NOAA Office of Exploration and Research

A starfish that looks positively delicious was spotted off the U.S. east coast

Are you ready, readers? What looks like ravioli under the sea? Plinthaster dentatus! The "ravioli" or "cookie" starfish isn't something you'd see in SpongeBob SquarePants. It's very real, and very rare. And yes, like its nickname implies, it really does look like ravioli, stuffed to the brim with beef. Or a puffy cookie that you can't wait to bite into. It may very well be the tastiest-looking starfish in all the waters of the world, and that's part of what makes it so fascinating.

Though it was first discovered all the way back in 1884 and has been seen several times throughout history, scientists haven't been able to come up with much information about the peculiar species – that is, until recently.

During a recent expedition by the NOAA Ocean Exploration and Research Team in the waters off the southeastern coast of the United States, researchers were able to spend some time with and observe the animal for a short time, as well as document some of its regular, everyday activities. This was facilitated while researchers were aboard NOAA's Okeanos vessel, which is the "only federal vessel dedicated to exploring our largely unknown ocean for the purpose of discovery and the advancement of knowledge about the deep ocean."

Thanks to some of the instruments and advanced technologies aboard the Okeanos, they were able to take plenty of images and video of it during a few "feeding frenzy" events. The NOAA team, in fact, was privy to one of these strange sessions where the ravioli starfish and a large cidaroid sea urchin were seen chowing down on a deep sea "glass sponge."

"At least six individuals were involved," wrote the National Museum of Natural History's Chris May, of the event. "This prompts many questions! Is it by chance that they are all in the same place? Is this sponge damaged and the sea urchins taking advantage? Is this a common occurrence?" These are all questions that scientists just can't answer yet, seeing as they've had such limited interactions with or viewing the starfish in the past.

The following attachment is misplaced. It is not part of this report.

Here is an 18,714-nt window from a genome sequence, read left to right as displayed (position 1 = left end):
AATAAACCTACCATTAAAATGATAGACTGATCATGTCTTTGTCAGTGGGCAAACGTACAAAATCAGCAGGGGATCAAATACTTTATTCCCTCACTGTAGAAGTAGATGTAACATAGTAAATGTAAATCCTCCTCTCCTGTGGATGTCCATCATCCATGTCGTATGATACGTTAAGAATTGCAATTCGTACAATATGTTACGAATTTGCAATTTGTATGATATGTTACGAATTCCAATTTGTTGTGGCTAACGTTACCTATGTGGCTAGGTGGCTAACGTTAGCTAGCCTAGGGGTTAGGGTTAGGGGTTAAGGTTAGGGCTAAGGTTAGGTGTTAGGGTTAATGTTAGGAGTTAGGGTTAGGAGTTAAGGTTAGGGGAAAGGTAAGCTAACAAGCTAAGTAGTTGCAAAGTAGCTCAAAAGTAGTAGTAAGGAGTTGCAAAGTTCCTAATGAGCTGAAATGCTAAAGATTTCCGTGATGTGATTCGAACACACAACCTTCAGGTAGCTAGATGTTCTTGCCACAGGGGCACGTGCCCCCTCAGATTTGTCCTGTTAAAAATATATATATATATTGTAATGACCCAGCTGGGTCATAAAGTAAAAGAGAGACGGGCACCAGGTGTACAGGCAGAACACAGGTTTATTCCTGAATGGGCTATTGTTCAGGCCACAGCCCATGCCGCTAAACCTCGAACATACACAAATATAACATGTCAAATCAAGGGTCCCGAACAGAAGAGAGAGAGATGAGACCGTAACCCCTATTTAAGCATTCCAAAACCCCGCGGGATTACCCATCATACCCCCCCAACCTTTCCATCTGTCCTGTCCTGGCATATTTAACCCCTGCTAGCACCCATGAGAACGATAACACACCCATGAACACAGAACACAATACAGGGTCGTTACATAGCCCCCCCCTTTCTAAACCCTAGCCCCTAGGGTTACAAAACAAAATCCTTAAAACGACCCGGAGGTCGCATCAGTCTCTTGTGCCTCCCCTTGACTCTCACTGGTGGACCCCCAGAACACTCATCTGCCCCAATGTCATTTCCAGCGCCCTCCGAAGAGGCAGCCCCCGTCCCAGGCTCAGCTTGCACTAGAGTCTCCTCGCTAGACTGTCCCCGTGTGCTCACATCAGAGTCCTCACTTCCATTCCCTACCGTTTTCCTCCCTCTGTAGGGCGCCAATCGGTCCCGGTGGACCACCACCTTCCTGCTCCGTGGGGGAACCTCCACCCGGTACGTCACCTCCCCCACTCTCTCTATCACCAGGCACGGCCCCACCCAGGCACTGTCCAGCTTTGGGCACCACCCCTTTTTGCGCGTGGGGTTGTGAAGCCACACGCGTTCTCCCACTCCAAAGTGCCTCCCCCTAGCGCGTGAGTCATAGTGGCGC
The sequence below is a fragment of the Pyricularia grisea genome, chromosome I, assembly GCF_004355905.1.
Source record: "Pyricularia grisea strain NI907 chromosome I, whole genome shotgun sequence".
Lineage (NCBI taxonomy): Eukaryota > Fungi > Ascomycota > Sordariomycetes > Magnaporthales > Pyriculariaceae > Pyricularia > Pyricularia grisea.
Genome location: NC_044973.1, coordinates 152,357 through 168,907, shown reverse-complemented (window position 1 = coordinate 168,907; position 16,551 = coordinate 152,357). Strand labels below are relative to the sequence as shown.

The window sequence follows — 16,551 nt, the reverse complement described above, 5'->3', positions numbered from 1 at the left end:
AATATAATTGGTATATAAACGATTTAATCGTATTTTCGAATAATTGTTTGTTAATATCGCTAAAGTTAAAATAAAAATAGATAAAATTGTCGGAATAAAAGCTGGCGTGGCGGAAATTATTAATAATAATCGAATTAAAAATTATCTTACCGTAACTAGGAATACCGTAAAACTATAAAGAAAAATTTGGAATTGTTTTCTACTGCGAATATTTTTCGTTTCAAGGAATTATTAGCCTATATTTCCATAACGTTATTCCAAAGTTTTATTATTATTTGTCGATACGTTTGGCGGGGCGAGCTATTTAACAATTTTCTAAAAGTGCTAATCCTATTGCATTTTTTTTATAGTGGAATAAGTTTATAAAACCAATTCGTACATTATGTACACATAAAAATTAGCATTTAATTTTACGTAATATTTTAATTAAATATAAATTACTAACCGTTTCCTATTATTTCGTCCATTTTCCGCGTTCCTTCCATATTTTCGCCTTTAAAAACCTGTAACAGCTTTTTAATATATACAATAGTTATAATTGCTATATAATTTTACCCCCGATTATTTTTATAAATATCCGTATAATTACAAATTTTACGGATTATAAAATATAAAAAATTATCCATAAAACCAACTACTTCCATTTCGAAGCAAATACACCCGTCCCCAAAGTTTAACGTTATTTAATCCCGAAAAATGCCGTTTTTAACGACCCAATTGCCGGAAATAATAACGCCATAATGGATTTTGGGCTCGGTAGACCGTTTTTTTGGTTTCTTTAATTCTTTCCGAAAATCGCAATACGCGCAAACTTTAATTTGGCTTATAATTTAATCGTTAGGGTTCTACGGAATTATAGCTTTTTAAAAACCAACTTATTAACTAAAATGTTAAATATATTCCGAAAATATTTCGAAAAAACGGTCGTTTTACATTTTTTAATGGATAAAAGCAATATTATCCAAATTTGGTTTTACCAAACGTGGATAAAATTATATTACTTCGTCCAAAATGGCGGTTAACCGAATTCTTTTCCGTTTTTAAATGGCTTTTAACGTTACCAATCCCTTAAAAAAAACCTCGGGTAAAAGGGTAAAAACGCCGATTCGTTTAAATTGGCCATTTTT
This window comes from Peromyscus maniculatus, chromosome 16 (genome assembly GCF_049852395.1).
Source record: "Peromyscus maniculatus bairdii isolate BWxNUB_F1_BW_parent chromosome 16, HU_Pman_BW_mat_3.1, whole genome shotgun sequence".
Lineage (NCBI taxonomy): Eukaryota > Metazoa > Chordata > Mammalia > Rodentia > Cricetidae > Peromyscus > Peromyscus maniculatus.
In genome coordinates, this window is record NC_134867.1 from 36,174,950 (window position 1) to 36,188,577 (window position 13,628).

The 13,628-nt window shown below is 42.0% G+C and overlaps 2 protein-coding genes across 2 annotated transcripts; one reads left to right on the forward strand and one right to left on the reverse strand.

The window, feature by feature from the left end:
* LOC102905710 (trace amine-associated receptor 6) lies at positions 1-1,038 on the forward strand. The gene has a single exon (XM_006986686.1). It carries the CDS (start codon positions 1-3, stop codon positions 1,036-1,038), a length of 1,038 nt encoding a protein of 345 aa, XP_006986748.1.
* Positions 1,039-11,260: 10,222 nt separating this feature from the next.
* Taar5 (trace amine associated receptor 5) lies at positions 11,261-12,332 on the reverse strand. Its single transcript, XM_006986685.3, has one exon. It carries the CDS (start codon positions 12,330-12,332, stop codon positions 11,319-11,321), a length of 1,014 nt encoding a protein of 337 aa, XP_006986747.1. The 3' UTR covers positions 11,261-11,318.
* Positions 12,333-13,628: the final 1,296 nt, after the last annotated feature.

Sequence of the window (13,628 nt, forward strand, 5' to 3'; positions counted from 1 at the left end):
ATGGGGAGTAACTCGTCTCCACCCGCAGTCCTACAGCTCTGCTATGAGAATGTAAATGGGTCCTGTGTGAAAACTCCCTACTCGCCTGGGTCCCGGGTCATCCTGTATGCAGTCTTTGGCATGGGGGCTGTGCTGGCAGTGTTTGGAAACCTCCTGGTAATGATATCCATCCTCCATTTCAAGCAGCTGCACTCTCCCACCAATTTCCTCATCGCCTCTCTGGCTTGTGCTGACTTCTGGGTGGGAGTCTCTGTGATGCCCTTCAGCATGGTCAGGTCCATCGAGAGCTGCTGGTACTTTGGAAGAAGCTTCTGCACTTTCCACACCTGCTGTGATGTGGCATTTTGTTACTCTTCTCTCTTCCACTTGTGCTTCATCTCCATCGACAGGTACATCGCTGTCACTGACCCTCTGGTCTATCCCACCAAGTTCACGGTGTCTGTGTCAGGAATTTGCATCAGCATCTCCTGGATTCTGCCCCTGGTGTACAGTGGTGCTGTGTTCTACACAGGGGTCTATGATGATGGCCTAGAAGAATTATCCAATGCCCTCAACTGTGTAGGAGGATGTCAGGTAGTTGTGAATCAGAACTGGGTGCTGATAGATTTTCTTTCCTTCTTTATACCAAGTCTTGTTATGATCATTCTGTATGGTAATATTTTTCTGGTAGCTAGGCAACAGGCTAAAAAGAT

Now that scientists have had the chance to look into this strange creature's normal habits, perhaps there will be additional opportunities in the future to perform more research so we can learn more about it in general. It's not every day you find an undersea creature that resembles a delicious star-shaped Italian pasta, after all.

But this is hardly the weirdest thing out there below the sea. According to the NOAA, more than 80% of the world's oceans are "unmapped, unobserved, and unexplored." There's really no telling what kind of creatures await us out there. NOAA itself is leading efforts to change this, and its latest expedition was just part of the initiative to turn the tide, so to speak.

Perhaps someday, somehow, we'll be able to document them all. Until then, it's perfectly fine to wonder about whether or not there happens to be any more food-like creatures in the deep, dark ocean that look as unassuming (and appetizing) as this one.